Blue Jay forward Parker Stockert led the rally with a power-play goal with 10 minutes,18 seconds left in the third after Baylee Hatlewick weaved through the Bismarck High Demons' defense and got the puck to Stockert. Blue Jay forward Devin Hofmann helped close the gap with an unassisted power-play goal with 7:51 remaining in the third period.A crucial tripping penalty on Blue Jay forward Leo Halko with 5:21 left in the period stalled Jamestown's momentum.
"It's really fun," said Eric Chea, 11, Jamestown. "You get to learn about God and have fun, too. "Eric said he moved to Jamestown from North Carolina about two years ago. Since 2015, he started coming to Kids On The Move and also attends First Assembly. He said he has met new friends and enjoys sports such as soccer, football, wrestling and basketball.Mackenna Hieb, 9, Jamestown, also enjoys going to Kids On The Move events.
With Victory Christian School using a one-room teaching model, the school will have two classrooms for students in kindergarten through fifth grade. The classes will be broken into kindergarten through second grade and third through fifth grade. Victory Christian School also offers school to prekindergarten students.With the additional space, a classroom will be created in Victory Lutheran’s old sanctuary, which allows the school to increase the size of its gym to almost a full-sized gym.
Muck Rack makes it simple to find people, tweets, or articles that mention any name, keyword, company, hashtag etc. We've compiled this guide to help you make the most of your search.
Selecting a term
Start searching tweets, articles from media outlets, articles mentioned in tweets, journalists'
names, titles and bios with some suggested searches:
Companies or Topics (e.g. iPhone, Microsoft)
Phrases (e.g. "cloud computing") — use quotes to keep the terms together
Twitter handles (e.g. @username) — returns those who have mentioned or replied to
Names (e.g. "David Pogue")
Hashtags (e.g. #sxsw, #london2012)
Bio details (e.g. vegan, Olympics, father)
Muck Rack's Advanced Search allows for many boolean operators.
Find results that mention multiple specified terms, use AND or
+. For example, ensure each result contains both Elon Musk and Mark Zuckerberg by
searching Musk AND Zuckerberg or Musk + Zuckerberg.
Use the operators OR or , to broaden your search when you'd like either of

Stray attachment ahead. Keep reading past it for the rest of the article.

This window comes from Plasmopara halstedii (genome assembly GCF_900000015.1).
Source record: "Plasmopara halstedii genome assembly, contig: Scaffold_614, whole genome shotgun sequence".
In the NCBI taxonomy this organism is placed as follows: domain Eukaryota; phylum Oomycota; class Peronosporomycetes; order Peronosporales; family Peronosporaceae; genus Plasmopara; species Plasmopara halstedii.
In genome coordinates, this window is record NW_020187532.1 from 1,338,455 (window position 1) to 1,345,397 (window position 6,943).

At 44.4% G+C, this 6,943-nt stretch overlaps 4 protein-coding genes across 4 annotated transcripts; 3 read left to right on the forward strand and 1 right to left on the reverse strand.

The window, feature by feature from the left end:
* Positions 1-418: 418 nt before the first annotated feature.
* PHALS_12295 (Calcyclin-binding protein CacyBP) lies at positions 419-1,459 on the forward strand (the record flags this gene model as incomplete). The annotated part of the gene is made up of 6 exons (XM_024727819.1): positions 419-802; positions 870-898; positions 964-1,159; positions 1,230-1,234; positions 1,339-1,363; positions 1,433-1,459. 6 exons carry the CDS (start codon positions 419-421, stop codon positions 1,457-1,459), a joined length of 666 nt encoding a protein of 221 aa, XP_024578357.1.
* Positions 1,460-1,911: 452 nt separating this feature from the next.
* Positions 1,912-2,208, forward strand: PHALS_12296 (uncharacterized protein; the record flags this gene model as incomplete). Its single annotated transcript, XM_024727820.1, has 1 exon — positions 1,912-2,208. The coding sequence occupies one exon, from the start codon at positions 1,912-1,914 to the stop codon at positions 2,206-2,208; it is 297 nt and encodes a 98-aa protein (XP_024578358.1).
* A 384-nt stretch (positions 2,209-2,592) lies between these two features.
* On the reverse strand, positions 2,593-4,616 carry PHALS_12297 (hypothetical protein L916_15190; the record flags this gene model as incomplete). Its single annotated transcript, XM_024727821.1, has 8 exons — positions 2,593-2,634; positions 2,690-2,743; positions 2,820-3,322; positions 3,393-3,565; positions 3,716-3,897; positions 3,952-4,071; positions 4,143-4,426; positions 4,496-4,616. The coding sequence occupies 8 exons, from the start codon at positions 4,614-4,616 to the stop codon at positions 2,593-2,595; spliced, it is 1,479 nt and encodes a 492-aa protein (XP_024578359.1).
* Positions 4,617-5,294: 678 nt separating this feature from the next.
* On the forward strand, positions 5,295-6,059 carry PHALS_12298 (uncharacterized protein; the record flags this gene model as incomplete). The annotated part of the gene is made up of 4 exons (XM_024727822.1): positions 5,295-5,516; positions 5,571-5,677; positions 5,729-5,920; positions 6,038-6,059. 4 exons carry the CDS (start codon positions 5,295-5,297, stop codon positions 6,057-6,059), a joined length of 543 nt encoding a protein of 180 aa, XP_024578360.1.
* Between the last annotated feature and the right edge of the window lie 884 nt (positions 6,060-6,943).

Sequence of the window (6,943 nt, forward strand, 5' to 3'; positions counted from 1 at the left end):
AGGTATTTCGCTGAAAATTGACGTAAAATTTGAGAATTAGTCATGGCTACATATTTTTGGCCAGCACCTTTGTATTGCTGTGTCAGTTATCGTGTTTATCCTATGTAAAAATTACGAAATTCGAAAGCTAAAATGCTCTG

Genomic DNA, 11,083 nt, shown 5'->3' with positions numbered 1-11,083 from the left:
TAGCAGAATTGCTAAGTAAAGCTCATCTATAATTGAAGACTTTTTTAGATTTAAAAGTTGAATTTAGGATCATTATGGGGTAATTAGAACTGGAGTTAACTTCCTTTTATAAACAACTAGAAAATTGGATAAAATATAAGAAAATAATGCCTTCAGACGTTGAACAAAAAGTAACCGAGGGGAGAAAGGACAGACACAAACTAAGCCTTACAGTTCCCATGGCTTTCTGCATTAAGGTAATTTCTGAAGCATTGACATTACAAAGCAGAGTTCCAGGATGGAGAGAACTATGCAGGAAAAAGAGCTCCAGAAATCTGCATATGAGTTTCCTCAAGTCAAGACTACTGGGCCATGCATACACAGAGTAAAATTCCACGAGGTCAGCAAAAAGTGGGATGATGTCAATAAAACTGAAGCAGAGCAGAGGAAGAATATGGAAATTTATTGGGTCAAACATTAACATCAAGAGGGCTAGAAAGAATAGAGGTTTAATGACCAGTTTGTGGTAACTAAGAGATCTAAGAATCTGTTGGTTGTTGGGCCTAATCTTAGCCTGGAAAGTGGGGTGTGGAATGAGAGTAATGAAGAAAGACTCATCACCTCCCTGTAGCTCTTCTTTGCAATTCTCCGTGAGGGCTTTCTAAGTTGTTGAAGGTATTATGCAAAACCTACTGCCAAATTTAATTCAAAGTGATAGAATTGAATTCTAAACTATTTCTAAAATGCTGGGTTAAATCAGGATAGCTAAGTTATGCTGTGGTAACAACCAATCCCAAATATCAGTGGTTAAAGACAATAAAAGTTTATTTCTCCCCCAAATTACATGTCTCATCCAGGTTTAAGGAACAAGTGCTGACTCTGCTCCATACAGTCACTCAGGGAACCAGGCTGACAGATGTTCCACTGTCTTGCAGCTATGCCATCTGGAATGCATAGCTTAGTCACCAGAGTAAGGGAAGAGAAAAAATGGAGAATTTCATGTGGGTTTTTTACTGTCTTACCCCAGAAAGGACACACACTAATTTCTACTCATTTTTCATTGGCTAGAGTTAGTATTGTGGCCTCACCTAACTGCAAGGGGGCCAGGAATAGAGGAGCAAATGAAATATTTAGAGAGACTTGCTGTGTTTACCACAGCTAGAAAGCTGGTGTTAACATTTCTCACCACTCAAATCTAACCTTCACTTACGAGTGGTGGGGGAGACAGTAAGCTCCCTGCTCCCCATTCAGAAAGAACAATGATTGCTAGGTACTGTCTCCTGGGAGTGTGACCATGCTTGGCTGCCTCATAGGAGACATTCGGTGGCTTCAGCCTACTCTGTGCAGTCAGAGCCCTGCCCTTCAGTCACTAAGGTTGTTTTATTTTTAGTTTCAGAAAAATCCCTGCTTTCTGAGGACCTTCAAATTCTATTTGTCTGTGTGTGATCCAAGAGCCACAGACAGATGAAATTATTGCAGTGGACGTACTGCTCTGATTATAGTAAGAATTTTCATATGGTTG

multiple terms to appear in results. (This is the default behavior of our search when no operators
are used). For example, results will contain either cake or cookie by searching cake OR cookie or cake,cookie
Use NOT or - to subtract results from your search. For
example, searching Disney will yield results about the Walt Disney Company as well as Walt Disney
World Resort. To exclude mentions of Disney World, search for Disney -World or Disney
When using one of these operators with a phrase, enclose it in quotation marks. For example, you can
find results about smartphones excluding Apple's iPhone 4S by searching smartphone -"iPhone
Exact case matching or punctuation
If you're searching for a brand name or keyword that relies on specific punctuation marks or capitalization, you can
find results that match your exact query by adding matchcase: before the keyword you're searching for, like matchcase:E*TRADE .
Use parentheses to separate multiple
boolean phrases. For example, to find journalists talking about having fun in Disney World or
Disneyland, search for ("disney world" OR disneyland) AND fun.
An asterisk can be used to search for any variation of a root word truncated by the asterisk. For example, searching for admin* will return results for administrator, administration, administer, administered, etc.
A near operator is an AND operator where you can control the distance between the words. You can vary the distance the near operation uses by adding a forward slash and number (between 0-99) such as strawberries NEAR/10 "whipped cream", which means the strawberries must exist within 10 words of "whipped cream".